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Square watches are back on the rise - but where did they start?

Watches come in all shapes and sizes, and the square watch has plenty of celeb endorsement

Published: 15 Mar 2024

What do three of Hollywood's best known Toms – Cruise, Hiddleston and Holland – have in common with late celebrity trio Muhammad Ali, Andy Warhol and Lady Di? All are lovers of the square watch. And if you assume an angular case is a fancy take on the OG round watch, think again. Square got there first, and it was all thanks to a couple of celebs from a different age.

Most people have heard of the Wright brothers, but who did what in the race to get one over on gravity is a matter of some dispute. In some parts of the world the true aviation pioneer is believed to be Alberto Santos-Dumont. The son of wealthy Brazilian coffee growers, he was fascinated by everything mechanical from a young age. He started off racing motorised tricycles before turning his hand to aircraft.

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Orville and Wilbur Wright’s famous flight in 1903 was only witnessed by a couple of people, allowing some doubt over its authenticity. Santos-Dumont was a showman, flying his early airships around the Eiffel tower. When he made his first heavier-than-air flight in 1906, it was in front of officials and members of the public in Paris.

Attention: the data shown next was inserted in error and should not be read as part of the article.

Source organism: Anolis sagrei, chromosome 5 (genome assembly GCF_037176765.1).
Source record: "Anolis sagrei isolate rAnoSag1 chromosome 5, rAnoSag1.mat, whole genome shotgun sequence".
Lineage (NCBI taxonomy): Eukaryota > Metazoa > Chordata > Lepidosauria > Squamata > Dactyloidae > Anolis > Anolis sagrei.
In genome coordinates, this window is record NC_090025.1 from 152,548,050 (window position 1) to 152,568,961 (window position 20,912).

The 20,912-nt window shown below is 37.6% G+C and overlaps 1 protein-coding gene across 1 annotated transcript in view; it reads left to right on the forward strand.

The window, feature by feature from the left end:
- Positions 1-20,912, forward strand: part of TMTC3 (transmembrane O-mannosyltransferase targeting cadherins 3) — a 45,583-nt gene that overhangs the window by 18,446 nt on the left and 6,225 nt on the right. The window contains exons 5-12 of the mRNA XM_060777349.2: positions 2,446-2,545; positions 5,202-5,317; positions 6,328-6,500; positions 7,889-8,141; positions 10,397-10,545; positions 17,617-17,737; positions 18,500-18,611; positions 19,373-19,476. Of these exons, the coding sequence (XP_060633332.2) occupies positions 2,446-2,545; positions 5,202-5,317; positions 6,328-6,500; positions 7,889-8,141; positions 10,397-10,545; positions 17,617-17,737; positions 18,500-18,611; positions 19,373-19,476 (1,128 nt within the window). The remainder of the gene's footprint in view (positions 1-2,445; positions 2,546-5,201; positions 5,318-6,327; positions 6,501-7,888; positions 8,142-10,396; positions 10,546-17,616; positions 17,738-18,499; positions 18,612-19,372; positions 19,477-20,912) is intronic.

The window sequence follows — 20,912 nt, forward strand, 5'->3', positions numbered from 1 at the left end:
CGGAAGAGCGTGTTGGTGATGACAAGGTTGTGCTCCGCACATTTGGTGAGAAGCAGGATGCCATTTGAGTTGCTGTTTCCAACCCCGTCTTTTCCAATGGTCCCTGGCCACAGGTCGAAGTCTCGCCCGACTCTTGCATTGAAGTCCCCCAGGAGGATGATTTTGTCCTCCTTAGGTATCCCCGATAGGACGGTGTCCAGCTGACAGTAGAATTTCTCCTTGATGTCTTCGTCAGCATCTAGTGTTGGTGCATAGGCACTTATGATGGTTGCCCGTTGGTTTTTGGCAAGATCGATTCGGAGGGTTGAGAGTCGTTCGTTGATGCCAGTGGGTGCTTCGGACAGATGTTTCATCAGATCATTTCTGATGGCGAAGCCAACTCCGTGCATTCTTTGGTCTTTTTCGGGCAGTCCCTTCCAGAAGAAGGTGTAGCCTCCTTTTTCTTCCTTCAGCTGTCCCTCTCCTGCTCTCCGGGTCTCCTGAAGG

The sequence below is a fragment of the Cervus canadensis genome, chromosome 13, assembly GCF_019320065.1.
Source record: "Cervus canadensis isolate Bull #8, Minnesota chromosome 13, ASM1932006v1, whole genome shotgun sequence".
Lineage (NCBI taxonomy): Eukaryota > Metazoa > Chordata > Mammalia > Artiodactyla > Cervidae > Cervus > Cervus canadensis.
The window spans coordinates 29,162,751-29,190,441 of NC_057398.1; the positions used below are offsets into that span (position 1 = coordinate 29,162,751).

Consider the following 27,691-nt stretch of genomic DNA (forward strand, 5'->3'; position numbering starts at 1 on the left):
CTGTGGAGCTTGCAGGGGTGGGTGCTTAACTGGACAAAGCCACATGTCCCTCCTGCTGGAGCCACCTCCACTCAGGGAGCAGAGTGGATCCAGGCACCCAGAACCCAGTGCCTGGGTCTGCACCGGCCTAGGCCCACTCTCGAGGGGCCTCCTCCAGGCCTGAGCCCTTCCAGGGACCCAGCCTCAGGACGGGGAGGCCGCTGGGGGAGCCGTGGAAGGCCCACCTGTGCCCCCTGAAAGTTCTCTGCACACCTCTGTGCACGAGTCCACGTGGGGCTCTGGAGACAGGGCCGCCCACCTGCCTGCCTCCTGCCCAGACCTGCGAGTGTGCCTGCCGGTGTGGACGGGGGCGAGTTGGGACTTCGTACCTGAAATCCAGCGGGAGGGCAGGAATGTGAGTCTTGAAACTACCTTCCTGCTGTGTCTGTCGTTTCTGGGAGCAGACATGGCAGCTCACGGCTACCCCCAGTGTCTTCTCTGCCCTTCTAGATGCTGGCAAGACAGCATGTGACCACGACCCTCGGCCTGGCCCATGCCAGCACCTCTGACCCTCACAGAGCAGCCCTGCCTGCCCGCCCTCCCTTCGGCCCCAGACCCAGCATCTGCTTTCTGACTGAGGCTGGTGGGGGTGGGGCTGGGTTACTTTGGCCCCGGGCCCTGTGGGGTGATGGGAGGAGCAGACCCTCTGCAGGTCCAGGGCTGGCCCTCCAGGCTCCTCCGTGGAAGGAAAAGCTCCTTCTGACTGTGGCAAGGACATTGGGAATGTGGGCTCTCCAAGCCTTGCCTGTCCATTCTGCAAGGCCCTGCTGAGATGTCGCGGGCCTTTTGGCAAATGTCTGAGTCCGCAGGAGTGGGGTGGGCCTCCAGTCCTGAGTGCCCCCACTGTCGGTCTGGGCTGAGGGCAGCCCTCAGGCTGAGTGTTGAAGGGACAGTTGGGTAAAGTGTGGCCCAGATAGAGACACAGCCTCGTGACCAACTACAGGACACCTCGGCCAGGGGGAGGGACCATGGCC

One of Santos-Dumont’s celebrity friends was Louis Cartier, of growing jewellery empire fame. Santos-Dumont told his friend that a pocket watch was not a practical time-telling device while trying to control his experimental flying machines – at the turn of the 20th century, the men’s wristwatch was not yet a thing. Cartier made his friend a beautiful square-dialled watch. The groundbreaking design, coupled with the fame of its wearer, meant that the idea of putting the watch on sale to the general public was a no-brainer. It became one of Cartier’s classic designs, and is a mainstay of its range today.

Square got there first, but of course it didn’t stay the dominant shape for wristwatches. In WW1, soldiers started strapping pocket watches to their wrists for similarly utilitarian reasons, and soon watch companies pivoted to making watches specifically for the wrist.

But since the late 20th century, watch companies have been throwing off the shackles and mixing things up just for fun. The square watch is on the rise.

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